Culpability of the Tire Manufacturer, Distributor, or Seller
What if the driver, owner or operator of the vehicle actually had a new tire installed but it was a defective one? What if the left rear tire that suffered a blowout had micro-cracks, as Aaron Concepcion suspected, because it was an unused, new old stock (NOS) where the tire rubber, carcass or structure has deteriorated over time? What if the tire had a manufacturing defect that wasn’t detected? Nowadays, you can buy cheap tires that may be dangerous for highway use because of defective materials, inadequate safety designs, or incompatibility to the Philippine climate, roads or driving conditions. A tire manufacturer, distributor or retailer who knowingly makes, distributes or sells tires that are defective or not meant for Philippine road conditions should be held liable as well.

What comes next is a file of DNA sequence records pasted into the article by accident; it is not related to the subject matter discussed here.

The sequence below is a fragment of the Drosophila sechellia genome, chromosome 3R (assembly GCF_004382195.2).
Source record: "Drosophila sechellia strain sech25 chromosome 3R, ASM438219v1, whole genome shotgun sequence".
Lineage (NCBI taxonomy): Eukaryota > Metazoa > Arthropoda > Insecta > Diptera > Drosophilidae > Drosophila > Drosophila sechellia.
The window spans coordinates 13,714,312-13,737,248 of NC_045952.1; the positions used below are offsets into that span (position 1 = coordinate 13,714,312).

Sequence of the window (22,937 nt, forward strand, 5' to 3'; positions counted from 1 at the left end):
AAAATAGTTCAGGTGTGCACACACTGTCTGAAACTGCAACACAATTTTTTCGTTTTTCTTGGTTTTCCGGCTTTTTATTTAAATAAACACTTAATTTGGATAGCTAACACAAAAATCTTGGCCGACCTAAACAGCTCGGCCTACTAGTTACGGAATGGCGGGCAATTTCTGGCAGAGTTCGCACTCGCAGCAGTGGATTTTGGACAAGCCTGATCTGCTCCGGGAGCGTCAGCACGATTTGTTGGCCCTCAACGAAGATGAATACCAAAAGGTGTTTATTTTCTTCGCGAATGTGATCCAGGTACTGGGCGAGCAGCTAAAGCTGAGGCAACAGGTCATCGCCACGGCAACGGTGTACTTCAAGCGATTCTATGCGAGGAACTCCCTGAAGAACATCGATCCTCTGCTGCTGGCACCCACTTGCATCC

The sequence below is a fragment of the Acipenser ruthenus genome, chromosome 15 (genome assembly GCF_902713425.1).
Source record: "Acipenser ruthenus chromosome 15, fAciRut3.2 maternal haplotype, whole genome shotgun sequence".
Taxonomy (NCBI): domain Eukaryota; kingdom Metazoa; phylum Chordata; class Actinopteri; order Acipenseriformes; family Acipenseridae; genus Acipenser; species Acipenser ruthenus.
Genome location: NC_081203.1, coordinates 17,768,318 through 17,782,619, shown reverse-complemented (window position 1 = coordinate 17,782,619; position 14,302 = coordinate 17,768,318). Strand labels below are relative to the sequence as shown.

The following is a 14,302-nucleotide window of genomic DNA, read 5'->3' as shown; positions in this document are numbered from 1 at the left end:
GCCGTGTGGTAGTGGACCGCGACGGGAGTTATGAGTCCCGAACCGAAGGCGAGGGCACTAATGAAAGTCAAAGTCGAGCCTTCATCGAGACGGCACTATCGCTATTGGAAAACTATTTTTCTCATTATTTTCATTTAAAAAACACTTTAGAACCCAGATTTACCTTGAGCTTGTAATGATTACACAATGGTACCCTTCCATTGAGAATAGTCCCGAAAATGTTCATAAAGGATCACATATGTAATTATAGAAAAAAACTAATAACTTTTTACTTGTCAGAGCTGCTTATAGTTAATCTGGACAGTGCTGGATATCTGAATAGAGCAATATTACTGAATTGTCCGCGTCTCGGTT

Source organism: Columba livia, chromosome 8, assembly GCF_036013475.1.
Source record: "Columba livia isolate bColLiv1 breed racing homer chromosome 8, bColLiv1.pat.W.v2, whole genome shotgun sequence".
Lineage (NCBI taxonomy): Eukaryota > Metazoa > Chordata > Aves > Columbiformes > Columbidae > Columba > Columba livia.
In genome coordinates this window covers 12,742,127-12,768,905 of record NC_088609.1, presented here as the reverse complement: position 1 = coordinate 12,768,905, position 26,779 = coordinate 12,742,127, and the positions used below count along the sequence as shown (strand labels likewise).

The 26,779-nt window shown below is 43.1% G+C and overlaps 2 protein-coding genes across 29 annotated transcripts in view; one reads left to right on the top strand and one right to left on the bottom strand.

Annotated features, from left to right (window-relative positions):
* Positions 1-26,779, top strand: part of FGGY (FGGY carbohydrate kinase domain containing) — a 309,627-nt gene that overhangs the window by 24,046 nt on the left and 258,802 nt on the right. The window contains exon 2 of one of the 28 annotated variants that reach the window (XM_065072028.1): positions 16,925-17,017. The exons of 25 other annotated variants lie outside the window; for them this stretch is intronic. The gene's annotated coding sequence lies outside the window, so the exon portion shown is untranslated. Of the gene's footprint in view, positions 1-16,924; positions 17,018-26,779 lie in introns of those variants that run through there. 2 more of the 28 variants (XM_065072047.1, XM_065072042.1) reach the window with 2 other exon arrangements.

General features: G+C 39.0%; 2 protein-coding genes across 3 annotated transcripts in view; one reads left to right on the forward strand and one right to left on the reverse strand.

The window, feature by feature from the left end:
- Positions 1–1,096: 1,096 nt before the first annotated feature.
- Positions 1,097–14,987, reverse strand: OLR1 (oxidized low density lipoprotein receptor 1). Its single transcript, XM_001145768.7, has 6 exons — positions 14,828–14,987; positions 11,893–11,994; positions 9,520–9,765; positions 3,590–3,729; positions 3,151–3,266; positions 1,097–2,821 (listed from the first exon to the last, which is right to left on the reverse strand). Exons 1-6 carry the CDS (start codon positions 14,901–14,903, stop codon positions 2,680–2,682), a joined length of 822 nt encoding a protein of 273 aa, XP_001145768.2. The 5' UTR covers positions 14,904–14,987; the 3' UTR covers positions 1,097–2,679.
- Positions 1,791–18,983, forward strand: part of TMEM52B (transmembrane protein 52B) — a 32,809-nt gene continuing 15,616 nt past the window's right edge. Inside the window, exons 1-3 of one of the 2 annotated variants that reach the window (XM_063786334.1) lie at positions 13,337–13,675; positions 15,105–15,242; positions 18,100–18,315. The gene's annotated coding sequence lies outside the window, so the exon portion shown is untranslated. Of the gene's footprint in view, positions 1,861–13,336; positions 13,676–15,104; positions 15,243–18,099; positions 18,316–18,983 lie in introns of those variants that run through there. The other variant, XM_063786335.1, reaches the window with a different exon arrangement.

Take the case of our media colleague, Arnel Doria, who used to work for Honda and Volkswagen. He bought a brand-new Volkswagen Touareg that was fitted at the factory with Goodyear Vector all-season tires. After some time, the tread blocks of the Goodyear tires were chipping off like they were cheap re-treads. It seems that the tires were not designed for tropical climates or his car was fitted with tires that were destined for European road use. If he hadn’t noticed that the tire treads were deteriorating, the tires would have disintegrated while Arnel was driving his car at the legal limits on the toll ways. That would have been deadly and catastrophic, both for the occupants and the car brand.
Culpability of Parallel Importers